For instance, what is the equivalent of New Yorker when using the acronym (NY or N.Y. instead of New York)?

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    I don’t think this is common or codified enough in the English language that there is really a correct way. I would most likely say an NY’er (or a US’er, PRC’er, LA’er, etc.) … but others might think differently. – Janus Bahs Jacquet Nov 27 '13 at 22:57
  • I suspect you're right. I suppose I'm wondering about the most correct or least silly way to do it. – Dodgie Nov 27 '13 at 22:58
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    @JanusBahsJacquet I don't disagree, but I think most US folks would skip the apostrophes. – bib Nov 27 '13 at 23:29

I doubt it's formalized, but this is akin to how one forms the plural of acronyms. For example, compact discs: CDs or CD's?

Since the apostrophe denotes possession, it's more often correct to omit it when merely pluralizing, though there are some corner cases:

The Chicago Manual of Style has an interesting way to address this: They omit the apostrophe, unless there are periods in the abbreviation. So this would give you ATMs, or alternately A.T.M.'s. (A.T.M.s looks weird.) chicagomanualofstyle.org, "Plurals"

The 2009 AP Stylebook's "plurals" entry has no section on acronyms, but mentions "VIPs", I can't find anything addressing how to specifically pluralize acronyms. (The "abbreviations and acronyms" section is also of no help.) [source]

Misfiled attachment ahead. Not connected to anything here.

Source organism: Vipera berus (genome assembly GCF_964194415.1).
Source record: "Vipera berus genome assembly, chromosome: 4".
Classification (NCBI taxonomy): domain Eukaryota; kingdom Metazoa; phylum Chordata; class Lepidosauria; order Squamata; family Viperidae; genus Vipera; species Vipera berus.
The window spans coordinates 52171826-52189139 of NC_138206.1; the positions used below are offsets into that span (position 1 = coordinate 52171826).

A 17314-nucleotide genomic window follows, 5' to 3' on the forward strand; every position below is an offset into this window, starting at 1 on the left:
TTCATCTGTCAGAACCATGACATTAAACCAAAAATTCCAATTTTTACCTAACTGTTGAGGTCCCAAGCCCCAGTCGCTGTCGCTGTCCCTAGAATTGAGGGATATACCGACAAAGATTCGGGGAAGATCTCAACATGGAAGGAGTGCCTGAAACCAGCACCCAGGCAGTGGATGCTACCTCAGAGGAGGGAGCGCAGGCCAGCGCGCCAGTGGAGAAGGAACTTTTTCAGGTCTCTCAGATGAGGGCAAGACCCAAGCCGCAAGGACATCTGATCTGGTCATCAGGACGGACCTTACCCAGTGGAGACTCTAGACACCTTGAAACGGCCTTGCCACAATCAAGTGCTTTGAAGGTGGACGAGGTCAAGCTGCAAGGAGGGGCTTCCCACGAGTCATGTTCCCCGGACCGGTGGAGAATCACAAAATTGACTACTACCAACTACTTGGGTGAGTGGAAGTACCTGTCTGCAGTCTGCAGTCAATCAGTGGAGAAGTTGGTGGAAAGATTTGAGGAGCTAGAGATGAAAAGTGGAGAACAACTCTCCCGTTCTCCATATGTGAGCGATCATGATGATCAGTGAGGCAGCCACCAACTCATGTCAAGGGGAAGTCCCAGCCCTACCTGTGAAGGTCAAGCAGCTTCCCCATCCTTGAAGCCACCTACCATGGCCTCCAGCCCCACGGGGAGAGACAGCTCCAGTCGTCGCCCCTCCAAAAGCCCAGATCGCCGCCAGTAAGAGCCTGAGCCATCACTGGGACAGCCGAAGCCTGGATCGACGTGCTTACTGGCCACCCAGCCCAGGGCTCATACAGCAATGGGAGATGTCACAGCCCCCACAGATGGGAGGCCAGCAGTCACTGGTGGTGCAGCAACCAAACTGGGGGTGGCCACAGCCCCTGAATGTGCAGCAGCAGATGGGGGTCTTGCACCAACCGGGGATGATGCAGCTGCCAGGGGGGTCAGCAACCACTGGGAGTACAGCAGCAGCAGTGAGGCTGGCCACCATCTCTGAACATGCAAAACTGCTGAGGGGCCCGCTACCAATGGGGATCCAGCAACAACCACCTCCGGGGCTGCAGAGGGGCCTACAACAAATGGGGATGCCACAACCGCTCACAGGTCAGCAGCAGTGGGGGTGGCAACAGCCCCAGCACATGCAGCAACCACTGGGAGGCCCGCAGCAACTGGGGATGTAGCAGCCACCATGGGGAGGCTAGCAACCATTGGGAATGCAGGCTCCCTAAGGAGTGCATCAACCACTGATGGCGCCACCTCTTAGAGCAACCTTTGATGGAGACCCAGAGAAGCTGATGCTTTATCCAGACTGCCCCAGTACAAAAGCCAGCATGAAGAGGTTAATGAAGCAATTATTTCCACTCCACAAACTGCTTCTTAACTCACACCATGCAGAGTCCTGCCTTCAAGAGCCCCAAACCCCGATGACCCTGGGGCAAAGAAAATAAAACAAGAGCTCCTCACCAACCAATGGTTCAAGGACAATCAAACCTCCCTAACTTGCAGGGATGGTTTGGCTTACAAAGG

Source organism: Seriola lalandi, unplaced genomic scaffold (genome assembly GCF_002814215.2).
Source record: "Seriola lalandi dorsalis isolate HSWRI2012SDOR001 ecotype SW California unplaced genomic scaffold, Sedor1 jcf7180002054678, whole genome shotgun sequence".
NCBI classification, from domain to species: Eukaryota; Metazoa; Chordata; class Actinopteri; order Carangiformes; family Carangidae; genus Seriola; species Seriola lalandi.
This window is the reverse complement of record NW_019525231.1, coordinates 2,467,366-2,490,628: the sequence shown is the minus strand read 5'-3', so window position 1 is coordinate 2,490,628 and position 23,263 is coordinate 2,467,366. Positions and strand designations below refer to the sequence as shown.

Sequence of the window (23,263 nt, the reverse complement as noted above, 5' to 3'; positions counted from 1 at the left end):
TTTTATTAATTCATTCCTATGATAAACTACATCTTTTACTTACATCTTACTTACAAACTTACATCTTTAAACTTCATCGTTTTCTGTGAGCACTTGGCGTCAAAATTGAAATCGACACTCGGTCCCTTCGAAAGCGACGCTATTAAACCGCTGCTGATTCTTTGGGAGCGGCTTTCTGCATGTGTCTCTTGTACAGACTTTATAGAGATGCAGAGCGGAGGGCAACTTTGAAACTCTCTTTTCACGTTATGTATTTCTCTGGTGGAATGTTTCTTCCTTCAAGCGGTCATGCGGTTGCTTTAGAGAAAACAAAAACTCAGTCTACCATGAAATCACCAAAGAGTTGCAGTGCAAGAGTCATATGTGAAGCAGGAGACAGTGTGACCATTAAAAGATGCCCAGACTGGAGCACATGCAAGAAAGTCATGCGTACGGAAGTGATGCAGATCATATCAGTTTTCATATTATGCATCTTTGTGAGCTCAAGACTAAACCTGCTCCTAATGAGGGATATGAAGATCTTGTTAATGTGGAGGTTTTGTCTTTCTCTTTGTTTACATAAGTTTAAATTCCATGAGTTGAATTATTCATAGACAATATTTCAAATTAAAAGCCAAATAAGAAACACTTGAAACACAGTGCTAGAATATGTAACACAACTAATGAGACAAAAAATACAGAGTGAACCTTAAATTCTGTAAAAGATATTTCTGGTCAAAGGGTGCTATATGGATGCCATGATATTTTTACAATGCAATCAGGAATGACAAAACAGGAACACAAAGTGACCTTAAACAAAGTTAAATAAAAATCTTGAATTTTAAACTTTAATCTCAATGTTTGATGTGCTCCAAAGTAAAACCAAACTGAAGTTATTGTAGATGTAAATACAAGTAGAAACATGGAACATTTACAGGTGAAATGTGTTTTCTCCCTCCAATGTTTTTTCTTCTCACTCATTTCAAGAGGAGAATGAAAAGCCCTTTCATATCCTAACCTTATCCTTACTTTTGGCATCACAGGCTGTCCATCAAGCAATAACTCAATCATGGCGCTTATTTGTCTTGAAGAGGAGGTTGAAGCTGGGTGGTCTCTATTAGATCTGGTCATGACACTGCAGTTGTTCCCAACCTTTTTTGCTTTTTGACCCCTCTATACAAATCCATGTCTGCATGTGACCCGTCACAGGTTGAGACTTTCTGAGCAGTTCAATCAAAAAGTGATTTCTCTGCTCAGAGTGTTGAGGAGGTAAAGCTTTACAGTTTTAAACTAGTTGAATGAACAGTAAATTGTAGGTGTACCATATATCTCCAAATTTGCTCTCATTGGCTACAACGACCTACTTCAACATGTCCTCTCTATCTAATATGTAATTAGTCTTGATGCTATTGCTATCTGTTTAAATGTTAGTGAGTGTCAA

The same holds for demonyms, in my opinion: NYer looks more natural (or less unnatural, anyway) than NY'er.

That said, it still seems very unusual to use demonyms in this way (LA-lino? LAXer? PDXer.. hmm... for some reason it seems more natural with airport codes), so proceed with caution.

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  • I disagree that this is akin to forming plurals of acronyms (and the possessive is a clitic, rather than a suffix, so it is not really relevant here). It ‘feels’ more akin to conjugating verbs made from acronyms to me, where an inconsistent hodgepodge of hyphens and apostrophes are employed—but never zero. For example, you’ll find in both dictionaries and style guides forms such as OD’(e)d and OD-ing/OD’ing, but not (that I have found, at least) *ODd or *ODing. To me, NY’er looks more natural than NYer. – Janus Bahs Jacquet Nov 27 '13 at 23:24
  • Why in the world would anyone want to say NYer? It involves three syllables, the same number as New Yorker. So why not say the whole thing? – WS2 Nov 28 '13 at 0:06
  • @WS2 this for written (not spoken) word, mostly – Dodgie Nov 28 '13 at 0:53
  • Also, this was just an example and there are other times where the acronym, for whatever reason, is more identifiable than the original name. – Dodgie Nov 28 '13 at 1:04

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